Neil Humphreys: Solskjaer must prove his worth now
Norwegian will be judged on how he improves players' fitness, restore side's balance in midfield and defence, and deal with Pogba enigma
Ole Gunnar Solskjaer loves to smile, so much so that he's often a weird cross between Macaulay Culkin in Home Alone and Hannibal Lecter.
Like a baby-faced serial killer, his smile makes him hard to read. Whatever the result, he's still grinning after the game, which brings to mind Leonardo da Vinci's famous remark about adversity.
I love those who can smile in trouble. Da Vinci would've loved Solskjaer after the Wolverhampton Wanderers defeat, considering he was still smiling after a troubling result.
United were awful in their FA Cup quarter-final loss, trailing their opponents in goals, shots on target and every other meaningful stat in a performance that was as poor as anything under Jose Mourinho.
Ed Woodward watched from on high. The vice-chairman turned up at the Molineux, presumably expecting another heady cup triumph following United's exploits in Paris.
But he ended up witnessing a second defeat in a week.
First, Arsenal in the English Premier League and then Wolves in the FA Cup, the Red Devils are wobbling. The honeymoon is obviously over, but Woodward might see an unexpected silver lining here.
The elixir of life, post-Mourinho, carried Solskjaer's United up the table and into the quarter-finals of the Champions League, as if Solskjaer's greatest attribute was simply not being Mourinho.
He wasn't the Messiah, just a very nice boy after all that Portuguese nastiness, which may be a simplistic interpretation of a turnaround that inspired a long, unbeaten run (United have lost only three of Solskjaer's 19 games).
But the perverse side of Woodward will see the value of the post-honeymoon period, allowing him and the Glazers to adopt a "wait-and-see" approach.
Like a hotshot pilot, Solskjaer pulled off plenty of eye-catching manoeuvres, but now he's taken a couple of hits, there's a chance to see if he can hold off larger, experienced fleets for the rest of the campaign.
Arsenal's Unai Emery and Tottenham Hotspur's Mauricio Pochettino have been there before. Solskjaer hasn't - apart from his relegation battle with Cardiff, which he lost.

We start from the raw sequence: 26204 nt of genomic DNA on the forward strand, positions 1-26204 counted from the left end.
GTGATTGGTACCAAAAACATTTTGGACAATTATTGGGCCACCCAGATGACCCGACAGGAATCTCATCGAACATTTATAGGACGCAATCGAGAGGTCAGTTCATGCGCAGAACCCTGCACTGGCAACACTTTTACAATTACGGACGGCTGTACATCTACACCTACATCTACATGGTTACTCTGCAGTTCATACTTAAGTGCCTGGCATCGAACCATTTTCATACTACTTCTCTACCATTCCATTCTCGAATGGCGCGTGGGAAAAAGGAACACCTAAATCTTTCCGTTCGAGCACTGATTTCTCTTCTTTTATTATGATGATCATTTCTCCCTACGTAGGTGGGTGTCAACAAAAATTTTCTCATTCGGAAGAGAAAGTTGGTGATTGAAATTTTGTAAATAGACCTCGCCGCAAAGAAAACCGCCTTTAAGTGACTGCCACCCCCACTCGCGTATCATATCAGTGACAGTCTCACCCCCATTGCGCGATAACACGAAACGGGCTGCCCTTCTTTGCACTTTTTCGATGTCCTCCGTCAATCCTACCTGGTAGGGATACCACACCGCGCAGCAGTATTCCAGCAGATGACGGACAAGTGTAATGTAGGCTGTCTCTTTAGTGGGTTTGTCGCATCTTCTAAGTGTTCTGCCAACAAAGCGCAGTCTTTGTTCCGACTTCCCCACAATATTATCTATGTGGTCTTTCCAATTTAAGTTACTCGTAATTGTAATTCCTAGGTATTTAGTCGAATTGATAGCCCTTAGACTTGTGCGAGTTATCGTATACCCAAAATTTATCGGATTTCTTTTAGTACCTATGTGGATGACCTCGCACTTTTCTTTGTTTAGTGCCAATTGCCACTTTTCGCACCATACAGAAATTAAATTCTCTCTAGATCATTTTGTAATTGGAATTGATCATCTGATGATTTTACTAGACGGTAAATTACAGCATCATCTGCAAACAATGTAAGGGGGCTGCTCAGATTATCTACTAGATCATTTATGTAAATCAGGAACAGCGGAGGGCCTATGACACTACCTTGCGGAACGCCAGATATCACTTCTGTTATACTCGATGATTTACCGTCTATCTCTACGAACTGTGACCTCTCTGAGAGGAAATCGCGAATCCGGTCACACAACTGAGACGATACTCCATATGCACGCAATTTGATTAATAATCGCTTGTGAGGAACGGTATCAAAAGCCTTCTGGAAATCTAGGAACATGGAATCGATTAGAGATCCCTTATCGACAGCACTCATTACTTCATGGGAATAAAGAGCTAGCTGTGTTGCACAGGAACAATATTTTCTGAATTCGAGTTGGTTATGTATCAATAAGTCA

With the international break, United do not play again for a fortnight, giving everyone at the club a chance to take stock of Solskjaer's giddying achievements, but also to acknowledge the recent setbacks.
Cooler heads should prevail when analysing their losses, particularly at Wolves, where United threw away their greatest shot at silverware.
After an injury crisis that essentially cut his squad in half, Solskjaer threw in most of his returning first-teamers, choosing to ignore a couple of potential drawbacks.
First, they clearly weren't match fit. Anthony Martial was anonymous in his first start for a month and stuttered through his ordeal for a full 90 minutes.
Jesse Lingard and Ander Herrera's ring-rustiness also quickly became apparent as Wolves dominated in midfield.
Solskjaer didn't remove either until it was too late. Their replacements were the other cause for concern.
Few Red Devils had encapsulated the Solskjaer effect quite like Andreas Pereira and Scott McTominay. The unassuming pair had slipped down the pecking order and were used as Band-Aids as the injuries piled up. But they excelled.
Pereira inspired the comeback victory against Southampton and McTominay turned the Parisians into paupers at the Parc des Princes.
McTominay was the ideal candidate for an FA Cup scrap against Wolves' in-form five across midfield, but his manager played safe. Solskjaer went for the tried and tested and ended up with the tired and untested.
United's fitness problems were a thorn in Mourinho's side, with accusations that his squad was being over-trained and over-coached into sterile subservience, and the two-week break can't come soon enough for Solskjaer.
But the Norwegian still opted to send out three players in Martial, Herrera and Lingard, who were not match-ready and left fitter, in-form alternatives on the bench.
To muddy the waters further, Paul Pogba picked United's most inept showing under Solskjaer to follow suit, offering his coach a first glimpse of the peripheral performer that drove Mourinho to distraction.
So Solskjaer's greatest challenge comes now as he seeks to improve fitness, restore the side's balance in midfield and defence and deal with the Pogba enigma. He inherited many of these issues, of course, but his employers will be curious to see how he addresses his first setback.
Solskjaer will no longer be compared to Mourinho's record, but to his own. He must spend the rest of the season proving that his honeymoon was no fluke.